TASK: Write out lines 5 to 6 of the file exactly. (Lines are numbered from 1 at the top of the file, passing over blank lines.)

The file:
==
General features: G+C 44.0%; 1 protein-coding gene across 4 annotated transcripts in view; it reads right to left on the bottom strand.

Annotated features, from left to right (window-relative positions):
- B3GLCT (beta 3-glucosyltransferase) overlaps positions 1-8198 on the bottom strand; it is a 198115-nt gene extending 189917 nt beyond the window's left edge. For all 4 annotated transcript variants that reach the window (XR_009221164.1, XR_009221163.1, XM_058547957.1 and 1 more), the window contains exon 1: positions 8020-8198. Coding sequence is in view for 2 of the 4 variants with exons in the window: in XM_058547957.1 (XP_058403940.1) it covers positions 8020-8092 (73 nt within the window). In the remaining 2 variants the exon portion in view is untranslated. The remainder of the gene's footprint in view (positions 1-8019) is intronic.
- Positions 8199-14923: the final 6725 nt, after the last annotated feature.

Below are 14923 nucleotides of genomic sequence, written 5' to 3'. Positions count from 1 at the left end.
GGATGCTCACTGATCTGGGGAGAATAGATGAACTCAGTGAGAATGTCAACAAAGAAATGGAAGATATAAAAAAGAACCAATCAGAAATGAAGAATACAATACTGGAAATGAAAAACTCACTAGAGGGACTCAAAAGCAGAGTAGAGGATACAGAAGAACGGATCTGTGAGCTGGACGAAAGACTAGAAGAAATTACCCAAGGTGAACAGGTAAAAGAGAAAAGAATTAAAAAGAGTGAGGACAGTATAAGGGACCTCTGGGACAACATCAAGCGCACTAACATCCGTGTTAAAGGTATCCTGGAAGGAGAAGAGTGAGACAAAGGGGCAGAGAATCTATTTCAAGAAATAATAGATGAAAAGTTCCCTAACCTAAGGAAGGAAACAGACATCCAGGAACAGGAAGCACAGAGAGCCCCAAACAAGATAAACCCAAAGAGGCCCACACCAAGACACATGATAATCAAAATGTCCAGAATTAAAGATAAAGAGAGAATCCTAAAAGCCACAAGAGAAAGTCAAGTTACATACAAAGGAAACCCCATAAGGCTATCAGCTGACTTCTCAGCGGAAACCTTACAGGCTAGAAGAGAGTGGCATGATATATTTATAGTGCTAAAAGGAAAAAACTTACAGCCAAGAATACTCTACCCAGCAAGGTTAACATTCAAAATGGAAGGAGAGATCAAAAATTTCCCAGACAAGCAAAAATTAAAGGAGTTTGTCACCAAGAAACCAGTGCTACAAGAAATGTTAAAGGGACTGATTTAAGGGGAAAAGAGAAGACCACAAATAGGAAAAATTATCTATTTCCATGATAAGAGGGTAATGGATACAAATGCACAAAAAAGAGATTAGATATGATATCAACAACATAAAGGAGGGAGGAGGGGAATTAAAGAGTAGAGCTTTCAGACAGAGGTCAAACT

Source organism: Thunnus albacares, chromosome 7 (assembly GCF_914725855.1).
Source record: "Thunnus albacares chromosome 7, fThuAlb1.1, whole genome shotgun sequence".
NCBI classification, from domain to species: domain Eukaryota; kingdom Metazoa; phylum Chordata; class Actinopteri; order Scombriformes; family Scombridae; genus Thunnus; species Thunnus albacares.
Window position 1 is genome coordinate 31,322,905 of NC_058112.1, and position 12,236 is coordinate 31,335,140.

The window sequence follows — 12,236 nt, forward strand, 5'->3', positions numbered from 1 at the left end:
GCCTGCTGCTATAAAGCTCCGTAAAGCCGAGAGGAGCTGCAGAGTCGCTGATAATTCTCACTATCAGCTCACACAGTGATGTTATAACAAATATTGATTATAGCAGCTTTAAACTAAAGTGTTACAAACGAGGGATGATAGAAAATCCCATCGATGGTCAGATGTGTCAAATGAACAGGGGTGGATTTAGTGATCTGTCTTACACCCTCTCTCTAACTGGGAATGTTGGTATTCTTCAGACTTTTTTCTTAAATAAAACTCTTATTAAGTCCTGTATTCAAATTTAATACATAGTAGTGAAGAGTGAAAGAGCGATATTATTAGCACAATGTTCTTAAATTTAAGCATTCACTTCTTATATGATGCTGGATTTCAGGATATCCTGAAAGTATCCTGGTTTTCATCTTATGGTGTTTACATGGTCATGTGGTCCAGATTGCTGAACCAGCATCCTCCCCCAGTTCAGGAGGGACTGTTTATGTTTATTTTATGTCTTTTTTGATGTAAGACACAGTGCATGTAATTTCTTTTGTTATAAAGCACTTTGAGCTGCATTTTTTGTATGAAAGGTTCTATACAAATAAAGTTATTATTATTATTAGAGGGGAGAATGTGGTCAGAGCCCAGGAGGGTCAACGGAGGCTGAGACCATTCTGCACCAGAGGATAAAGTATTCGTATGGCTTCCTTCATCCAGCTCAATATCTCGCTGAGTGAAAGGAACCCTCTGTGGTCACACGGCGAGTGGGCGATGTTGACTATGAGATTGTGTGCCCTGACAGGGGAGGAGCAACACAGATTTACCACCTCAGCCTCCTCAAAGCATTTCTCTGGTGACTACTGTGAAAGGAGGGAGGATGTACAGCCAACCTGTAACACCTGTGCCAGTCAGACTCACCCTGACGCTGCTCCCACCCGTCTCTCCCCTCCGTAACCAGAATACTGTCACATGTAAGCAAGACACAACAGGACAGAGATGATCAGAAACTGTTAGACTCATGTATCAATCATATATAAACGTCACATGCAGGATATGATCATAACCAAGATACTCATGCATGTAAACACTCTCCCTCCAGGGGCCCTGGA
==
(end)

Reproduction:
Below are 14923 nucleotides of genomic sequence, written 5' to 3'. Positions count from 1 at the left end.
GGATGCTCACTGATCTGGGGAGAATAGATGAACTCAGTGAGAATGTCAACAAAGAAATGGAAGATATAAAAAAGAACCAATCAGAAATGAAGAATACAATACTGGAAATGAAAAACTCACTAGAGGGACTCAAAAGCAGAGTAGAGGATACAGAAGAACGGATCTGTGAGCTGGACGAAAGACTAGAAGAAATTACCCAAGGTGAACAGGTAAAAGAGAAAAGAATTAAAAAGAGTGAGGACAGTATAAGGGACCTCTGGGACAACATCAAGCGCACTAACATCCGTGTTAAAGGTATCCTGGAAGGAGAAGAGTGAGACAAAGGGGCAGAGAATCTATTTCAAGAAATAATAGATGAAAAGTTCCCTAACCTAAGGAAGGAAACAGACATCCAGGAACAGGAAGCACAGAGAGCCCCAAACAAGATAAACCCAAAGAGGCCCACACCAAGACACATGATAATCAAAATGTCCAGAATTAAAGATAAAGAGAGAATCCTAAAAGCCACAAGAGAAAGTCAAGTTACATACAAAGGAAACCCCATAAGGCTATCAGCTGACTTCTCAGCGGAAACCTTACAGGCTAGAAGAGAGTGGCATGATATATTTATAGTGCTAAAAGGAAAAAACTTACAGCCAAGAATACTCTACCCAGCAAGGTTAACATTCAAAATGGAAGGAGAGATCAAAAATTTCCCAGACAAGCAAAAATTAAAGGAGTTTGTCACCAAGAAACCAGTGCTACAAGAAATGTTAAAGGGACTGATTTAAGGGGAAAAGAGAAGACCACAAATAGGAAAAATTATCTATTTCCATGATAAGAGGGTAATGGATACAAATGCACAAAAAAGAGATTAGATATGATATCAACAACATAAAGGAGGGAGGAGGGGAATTAAAGAGTAGAGCTTTCAGACAGAGGTCAAACT